Supply Chain Woes, Inflation Crimp U.S. Producers’ Growth Potential

Investor concerns about returns are not the only thing keeping a cap on U.S. oil and gas production growth.

Producers are struggling with inflation, supply chain lags, and labor shortages – all things that make it difficult to ramp up quickly and cost-effectively.

There’s much confusion out there — in the media, political circles, and the general public — about how U.S. oil and gas producers plan their operations for the months ahead and the degree to which they could ratchet up their production to help alleviate the current global supply shortfall and help bring down high prices.

It’s not as immediate or straightforward as some might imagine.

There are many reasons why producers are either reluctant or unable to increase their oil and gas production quickly. Capital budgets are up in 2022 by an average of 23% over 2021. That increase seems substantial, but analysts estimate that about two-thirds (15%) results from oilfield service inflation.

That means the “real” increase in CAPEX – the dollars going toward actual production growth – is closer to 8%. And this increase is coming off a shallow base in 2021 when producers were still hesitant about investments due to the pandemic’s effects on energy demand. Most opted for “maintenance level” CAPEX levels, primarily designed to keep production flat.

Russia’s invasion of Ukraine, and the subsequent super-spike in oil and gas prices, have raised energy security alarms in Washington and Brussels. The Biden administration has called on U.S. producers to increase output to help alleviate the supply crunch and enhance energy security in Europe, which is finally getting serious about cutting its dependence on Russian oil and gas.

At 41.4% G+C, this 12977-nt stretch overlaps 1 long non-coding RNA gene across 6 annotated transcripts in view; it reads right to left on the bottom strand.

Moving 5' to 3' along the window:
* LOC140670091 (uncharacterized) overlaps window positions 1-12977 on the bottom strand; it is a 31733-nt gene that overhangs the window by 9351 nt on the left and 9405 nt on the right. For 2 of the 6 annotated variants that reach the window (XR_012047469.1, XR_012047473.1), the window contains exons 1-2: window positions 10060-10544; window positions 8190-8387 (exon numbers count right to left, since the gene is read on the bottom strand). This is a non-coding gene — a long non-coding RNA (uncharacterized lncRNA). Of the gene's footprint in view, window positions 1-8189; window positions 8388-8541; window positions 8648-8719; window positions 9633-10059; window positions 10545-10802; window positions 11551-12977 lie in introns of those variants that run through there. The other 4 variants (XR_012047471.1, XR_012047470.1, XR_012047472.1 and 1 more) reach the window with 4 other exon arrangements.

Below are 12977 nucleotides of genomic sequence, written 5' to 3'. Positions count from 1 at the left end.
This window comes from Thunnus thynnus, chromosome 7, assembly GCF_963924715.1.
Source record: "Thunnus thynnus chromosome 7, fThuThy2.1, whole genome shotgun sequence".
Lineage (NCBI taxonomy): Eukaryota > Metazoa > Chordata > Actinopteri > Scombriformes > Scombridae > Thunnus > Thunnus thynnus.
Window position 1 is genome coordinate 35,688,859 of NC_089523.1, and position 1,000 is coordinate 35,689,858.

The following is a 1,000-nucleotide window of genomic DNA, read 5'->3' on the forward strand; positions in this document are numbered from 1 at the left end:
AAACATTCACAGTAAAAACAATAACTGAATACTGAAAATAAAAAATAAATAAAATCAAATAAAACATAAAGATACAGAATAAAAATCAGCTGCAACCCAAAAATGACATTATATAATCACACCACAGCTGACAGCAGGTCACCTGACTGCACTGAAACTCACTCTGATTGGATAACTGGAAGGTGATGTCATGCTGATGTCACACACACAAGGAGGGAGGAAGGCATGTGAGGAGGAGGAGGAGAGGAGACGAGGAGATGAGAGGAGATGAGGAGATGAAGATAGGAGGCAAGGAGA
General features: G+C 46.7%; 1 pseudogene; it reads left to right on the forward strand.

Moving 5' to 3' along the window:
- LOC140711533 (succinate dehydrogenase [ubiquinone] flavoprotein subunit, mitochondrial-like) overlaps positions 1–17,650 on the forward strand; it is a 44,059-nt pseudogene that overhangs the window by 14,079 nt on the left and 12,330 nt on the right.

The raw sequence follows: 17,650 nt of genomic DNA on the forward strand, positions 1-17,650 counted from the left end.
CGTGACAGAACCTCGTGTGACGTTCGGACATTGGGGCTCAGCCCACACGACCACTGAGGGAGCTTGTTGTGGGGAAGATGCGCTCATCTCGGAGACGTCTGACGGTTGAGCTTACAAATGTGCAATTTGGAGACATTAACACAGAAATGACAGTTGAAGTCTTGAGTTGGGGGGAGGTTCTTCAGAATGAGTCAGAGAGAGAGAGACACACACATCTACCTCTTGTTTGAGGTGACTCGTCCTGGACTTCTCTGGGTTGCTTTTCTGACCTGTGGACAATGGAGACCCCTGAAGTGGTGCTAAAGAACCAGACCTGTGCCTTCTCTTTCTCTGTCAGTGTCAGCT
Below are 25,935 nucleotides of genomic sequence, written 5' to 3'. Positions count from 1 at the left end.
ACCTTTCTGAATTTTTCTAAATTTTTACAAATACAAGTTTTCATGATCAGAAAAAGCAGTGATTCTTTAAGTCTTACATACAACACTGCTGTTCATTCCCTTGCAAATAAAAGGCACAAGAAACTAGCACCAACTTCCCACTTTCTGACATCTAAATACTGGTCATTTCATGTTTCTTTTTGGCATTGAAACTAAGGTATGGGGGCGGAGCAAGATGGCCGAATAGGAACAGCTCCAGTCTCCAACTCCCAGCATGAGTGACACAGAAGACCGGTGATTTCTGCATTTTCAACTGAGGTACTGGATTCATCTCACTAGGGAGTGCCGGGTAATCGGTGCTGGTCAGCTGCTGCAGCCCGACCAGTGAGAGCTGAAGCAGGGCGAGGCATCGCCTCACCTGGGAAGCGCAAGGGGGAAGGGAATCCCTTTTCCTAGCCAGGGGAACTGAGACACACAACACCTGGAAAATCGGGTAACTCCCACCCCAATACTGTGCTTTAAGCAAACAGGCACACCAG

But publicly-listed U.S. producers have largely balked. They have finally won over investors with business models focused on cash returns – big dividends and share buybacks – rather than aggressive production growth. Investors got burnt badly by the growth model in past years when shale producers destroyed billions in capital, and shareholders don’t want a return to the “bad old days.”

But there is more to producers’ restraint. Undoubtedly, companies could continue to deliver attractive cash returns to investors and more growth at oil prices over $100 a barrel. After all, they proved they were free cash flow generating machines at prices closer to $65 to $70 in 2021.

But this ignores the structural headwinds facing the U.S. oil sector.

Supply chain and labor issues are real. How real? Pioneer Natural Resources CEO Scott Sheffield says it would take 18 months to grow production beyond current projections to deal with supply and labor shortages.

And by accelerating drilling activity and CAPEX in an inflationary environment, producers would be subverting their capital efficiency – which is precisely Wall Street’s concern for the U.S. oil sector in this high oil price environment. Leaning into a market defined by over-priced labor and materials is a bad look for any sector, not least one trying to stay in investors’ good graces after spending years in the doghouse.

As Sheffield notes, even if producers wanted to, rapidly increasing production would be a tall task.

The issues weighing on U.S. producers are similar to those plaguing the broader U.S. economy. The drivers are also the same: labor shortages, supply chain issues, and, ironically, soaring energy costs.

For example, the price of fracking sand used in completing wells has more than doubled as labor shortages at sand mines, a lack of truck drivers, and the soaring cost of diesel have constrained operational efficiency.

Permian oil producer Diamondback Energy recently noted that since the third quarter of 2020, its fuel costs are up 93%, cement costs up 43%, steel casings 42%, directional drilling costs 35%, and equipment rentals over 20%. While producers can get around some of these cost increases by entering into long-term contracts with oil services providers, E&P managements still guide to 10% to 15% inflation in their investment programs.

Another behind-the-headlines factor in rising budgets is a historic decline in the industry’s inventory of drilled but uncompleted wells, also known as DUCs in industry parlance. Completing wells that were drilled before or in the early days of the pandemic bust is the most cost-effective way to counter steep decline rates in shale production and maintain producers’ output. These wells have been drilled…

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